In this article, we outline the multifaceted roles played by non‐state actors within the United Nations Framework Convention on Climate Change and place this within the wider landscape of global climate governance. In doing so, we look at both the formation and aftermath of the 2015 Paris Agreement. We argue that the Paris Agreement cements an architecture of hybrid multilateralism that enables and constrains non‐state actor participation in global climate governance. We flesh out the constitutive features of hybrid multilateralism, enumerate the multiple positions non‐state actors may employ under these conditions, and contend that non‐state actors will play an increasingly important role in the post‐Paris era. To substantiate these claims, we assess these shifts and ask how non‐state actors may affect the legitimacy, justice, and effectiveness of the Paris Agreement.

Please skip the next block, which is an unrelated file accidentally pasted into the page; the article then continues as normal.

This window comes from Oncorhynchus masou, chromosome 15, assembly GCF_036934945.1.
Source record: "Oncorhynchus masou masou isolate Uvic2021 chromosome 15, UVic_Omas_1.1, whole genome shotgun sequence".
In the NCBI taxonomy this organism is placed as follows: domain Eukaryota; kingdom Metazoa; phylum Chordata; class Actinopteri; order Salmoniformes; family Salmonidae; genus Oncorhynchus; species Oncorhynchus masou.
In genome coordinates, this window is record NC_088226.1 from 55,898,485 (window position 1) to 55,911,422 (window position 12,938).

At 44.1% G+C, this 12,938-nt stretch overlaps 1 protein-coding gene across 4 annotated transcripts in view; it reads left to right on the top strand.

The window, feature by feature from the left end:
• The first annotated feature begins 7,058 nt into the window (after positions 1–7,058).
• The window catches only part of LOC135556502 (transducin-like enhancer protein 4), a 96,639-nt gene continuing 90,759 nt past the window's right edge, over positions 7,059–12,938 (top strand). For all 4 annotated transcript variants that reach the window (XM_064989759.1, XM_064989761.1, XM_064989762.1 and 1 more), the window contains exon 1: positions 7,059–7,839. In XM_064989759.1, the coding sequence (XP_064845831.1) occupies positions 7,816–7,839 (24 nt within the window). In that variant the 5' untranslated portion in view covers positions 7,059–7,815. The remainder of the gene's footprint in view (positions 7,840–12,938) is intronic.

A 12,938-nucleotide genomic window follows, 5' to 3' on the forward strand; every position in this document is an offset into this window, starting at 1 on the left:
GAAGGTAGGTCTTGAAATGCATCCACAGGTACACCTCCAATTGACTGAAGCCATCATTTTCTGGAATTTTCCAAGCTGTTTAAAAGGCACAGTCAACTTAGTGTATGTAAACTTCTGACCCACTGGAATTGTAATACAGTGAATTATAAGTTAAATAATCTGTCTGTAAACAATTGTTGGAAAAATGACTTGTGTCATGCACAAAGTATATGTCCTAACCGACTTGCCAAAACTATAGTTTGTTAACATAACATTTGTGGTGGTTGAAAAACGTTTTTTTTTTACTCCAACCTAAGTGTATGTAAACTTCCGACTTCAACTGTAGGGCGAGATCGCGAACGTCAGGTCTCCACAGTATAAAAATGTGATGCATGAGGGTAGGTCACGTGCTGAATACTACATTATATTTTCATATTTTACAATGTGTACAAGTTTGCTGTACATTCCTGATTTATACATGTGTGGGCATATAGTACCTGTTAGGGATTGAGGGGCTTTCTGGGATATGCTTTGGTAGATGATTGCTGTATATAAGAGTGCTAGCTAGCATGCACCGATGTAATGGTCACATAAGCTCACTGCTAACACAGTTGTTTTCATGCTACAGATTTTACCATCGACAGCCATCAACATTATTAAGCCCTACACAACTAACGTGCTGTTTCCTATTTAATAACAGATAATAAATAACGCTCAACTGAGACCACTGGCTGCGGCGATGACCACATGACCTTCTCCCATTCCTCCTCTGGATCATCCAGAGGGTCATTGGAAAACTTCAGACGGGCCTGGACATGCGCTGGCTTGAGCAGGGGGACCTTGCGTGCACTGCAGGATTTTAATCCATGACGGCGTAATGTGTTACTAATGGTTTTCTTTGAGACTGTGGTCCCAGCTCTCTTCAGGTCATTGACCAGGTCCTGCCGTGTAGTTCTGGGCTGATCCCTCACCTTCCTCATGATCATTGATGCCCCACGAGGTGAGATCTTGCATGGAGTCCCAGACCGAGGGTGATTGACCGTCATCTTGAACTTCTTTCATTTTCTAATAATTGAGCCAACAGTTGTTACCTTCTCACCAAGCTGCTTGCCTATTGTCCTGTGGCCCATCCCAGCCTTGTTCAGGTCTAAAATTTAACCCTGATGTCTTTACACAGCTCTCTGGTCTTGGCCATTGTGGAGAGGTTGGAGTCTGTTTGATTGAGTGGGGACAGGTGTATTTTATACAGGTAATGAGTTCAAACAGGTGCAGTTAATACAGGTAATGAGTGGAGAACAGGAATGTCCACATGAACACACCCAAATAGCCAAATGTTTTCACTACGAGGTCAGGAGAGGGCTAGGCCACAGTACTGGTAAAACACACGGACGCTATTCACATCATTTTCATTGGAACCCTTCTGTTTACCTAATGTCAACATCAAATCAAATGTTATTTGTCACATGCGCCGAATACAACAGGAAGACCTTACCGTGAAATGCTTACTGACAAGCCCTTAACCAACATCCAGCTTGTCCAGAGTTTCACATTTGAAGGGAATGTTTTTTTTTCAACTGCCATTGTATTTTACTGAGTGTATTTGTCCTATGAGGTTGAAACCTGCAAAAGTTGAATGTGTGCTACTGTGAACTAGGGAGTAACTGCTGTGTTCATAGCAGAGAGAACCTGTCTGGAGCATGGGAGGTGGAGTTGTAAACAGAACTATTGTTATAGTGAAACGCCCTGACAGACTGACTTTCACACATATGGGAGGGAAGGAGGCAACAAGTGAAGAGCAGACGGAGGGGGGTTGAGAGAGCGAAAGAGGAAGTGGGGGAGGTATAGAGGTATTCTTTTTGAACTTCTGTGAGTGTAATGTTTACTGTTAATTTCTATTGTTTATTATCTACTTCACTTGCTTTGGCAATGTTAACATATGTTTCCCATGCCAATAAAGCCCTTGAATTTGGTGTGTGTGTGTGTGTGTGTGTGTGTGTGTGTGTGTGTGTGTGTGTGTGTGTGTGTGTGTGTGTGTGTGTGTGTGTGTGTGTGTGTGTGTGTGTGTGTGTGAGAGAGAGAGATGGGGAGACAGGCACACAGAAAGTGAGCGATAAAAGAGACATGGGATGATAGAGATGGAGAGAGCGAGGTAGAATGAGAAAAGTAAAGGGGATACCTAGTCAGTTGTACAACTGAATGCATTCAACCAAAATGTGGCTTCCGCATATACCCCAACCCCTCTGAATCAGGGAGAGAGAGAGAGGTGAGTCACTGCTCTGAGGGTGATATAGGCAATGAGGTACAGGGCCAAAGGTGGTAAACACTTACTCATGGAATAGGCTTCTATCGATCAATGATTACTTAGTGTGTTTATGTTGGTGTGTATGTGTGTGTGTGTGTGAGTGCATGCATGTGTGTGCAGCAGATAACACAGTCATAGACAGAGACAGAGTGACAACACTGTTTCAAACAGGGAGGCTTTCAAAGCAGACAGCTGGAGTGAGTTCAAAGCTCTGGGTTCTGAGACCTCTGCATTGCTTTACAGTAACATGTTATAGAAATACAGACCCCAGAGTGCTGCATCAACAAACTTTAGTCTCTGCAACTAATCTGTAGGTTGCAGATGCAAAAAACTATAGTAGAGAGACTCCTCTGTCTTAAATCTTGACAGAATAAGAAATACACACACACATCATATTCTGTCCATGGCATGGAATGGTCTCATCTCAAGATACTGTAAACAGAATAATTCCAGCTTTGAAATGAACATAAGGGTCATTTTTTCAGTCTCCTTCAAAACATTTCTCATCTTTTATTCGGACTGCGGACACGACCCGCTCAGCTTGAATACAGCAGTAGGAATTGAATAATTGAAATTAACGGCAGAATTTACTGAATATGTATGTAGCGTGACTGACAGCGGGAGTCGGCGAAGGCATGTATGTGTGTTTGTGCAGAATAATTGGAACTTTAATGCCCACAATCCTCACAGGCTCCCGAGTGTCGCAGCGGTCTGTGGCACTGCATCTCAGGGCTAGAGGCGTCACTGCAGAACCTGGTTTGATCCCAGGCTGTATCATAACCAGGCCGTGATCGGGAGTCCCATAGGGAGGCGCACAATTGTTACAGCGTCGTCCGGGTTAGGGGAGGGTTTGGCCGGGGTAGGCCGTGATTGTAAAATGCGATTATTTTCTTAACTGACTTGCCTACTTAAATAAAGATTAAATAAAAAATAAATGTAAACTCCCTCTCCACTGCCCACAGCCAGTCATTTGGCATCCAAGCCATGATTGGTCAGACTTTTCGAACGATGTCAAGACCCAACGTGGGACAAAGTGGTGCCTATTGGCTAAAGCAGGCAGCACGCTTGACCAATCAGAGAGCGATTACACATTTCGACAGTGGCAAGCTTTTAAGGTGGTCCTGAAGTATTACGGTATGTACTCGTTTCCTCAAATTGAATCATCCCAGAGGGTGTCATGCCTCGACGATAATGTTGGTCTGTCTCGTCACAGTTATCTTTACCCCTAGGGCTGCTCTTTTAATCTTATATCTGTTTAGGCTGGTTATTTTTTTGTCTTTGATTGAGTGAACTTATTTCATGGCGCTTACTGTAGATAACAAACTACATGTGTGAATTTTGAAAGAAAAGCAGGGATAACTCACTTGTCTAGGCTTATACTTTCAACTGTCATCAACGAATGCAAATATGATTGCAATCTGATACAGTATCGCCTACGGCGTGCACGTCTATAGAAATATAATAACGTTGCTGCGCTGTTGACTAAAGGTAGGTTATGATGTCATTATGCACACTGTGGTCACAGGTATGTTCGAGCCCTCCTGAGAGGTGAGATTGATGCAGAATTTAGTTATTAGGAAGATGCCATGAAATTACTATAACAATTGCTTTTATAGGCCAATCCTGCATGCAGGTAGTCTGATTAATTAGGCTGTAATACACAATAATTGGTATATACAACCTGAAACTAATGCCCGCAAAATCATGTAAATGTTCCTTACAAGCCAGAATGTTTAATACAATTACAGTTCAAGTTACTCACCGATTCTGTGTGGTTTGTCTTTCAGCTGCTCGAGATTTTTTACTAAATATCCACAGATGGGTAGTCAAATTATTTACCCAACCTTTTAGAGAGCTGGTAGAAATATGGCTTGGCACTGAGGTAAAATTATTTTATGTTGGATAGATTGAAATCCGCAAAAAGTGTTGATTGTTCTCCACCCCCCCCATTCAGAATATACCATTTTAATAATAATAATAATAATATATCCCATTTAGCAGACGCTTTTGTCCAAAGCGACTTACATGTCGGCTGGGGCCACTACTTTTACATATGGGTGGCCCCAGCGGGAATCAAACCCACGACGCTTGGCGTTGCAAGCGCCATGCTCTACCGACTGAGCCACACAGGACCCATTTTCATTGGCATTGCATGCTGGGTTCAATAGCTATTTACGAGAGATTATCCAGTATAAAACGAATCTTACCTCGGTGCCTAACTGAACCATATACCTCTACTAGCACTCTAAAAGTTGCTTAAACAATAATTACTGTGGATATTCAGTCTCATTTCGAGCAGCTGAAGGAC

The article is available here.

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